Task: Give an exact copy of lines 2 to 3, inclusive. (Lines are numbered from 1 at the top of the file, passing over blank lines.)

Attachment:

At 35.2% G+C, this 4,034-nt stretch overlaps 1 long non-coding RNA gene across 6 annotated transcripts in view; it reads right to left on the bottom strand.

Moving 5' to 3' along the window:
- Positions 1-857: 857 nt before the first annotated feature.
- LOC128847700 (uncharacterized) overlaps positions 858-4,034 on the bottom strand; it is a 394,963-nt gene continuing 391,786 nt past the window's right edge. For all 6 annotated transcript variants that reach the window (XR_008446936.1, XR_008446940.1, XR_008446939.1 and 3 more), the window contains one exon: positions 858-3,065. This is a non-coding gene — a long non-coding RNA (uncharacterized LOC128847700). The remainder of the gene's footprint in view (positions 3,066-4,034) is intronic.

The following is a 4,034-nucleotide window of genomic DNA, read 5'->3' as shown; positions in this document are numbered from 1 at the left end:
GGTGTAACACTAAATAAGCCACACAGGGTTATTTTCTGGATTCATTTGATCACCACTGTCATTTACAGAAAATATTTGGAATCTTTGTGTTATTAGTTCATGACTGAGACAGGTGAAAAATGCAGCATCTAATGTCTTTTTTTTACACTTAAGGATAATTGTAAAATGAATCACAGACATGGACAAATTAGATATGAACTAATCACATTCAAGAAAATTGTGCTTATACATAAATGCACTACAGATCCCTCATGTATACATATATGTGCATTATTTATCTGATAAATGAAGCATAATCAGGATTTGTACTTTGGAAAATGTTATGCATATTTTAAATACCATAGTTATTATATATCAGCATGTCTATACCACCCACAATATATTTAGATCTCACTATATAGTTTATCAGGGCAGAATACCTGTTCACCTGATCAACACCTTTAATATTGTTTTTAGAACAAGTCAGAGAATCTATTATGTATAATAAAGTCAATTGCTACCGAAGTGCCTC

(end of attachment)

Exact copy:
Moving 5' to 3' along the window:
- Positions 1-857: 857 nt before the first annotated feature.